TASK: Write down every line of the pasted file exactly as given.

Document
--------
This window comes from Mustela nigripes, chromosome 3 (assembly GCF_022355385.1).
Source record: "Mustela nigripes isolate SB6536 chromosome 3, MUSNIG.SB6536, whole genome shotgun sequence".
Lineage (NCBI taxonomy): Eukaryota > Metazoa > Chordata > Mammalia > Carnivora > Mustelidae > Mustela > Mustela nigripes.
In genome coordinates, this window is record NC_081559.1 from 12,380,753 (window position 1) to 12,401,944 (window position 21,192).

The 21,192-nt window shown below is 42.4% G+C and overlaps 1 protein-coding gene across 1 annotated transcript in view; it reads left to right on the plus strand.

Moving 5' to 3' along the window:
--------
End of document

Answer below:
This window comes from Mustela nigripes, chromosome 3 (assembly GCF_022355385.1).
Source record: "Mustela nigripes isolate SB6536 chromosome 3, MUSNIG.SB6536, whole genome shotgun sequence".
Lineage (NCBI taxonomy): Eukaryota > Metazoa > Chordata > Mammalia > Carnivora > Mustelidae > Mustela > Mustela nigripes.
In genome coordinates, this window is record NC_081559.1 from 12,380,753 (window position 1) to 12,401,944 (window position 21,192).

The 21,192-nt window shown below is 42.4% G+C and overlaps 1 protein-coding gene across 1 annotated transcript in view; it reads left to right on the plus strand.

Moving 5' to 3' along the window: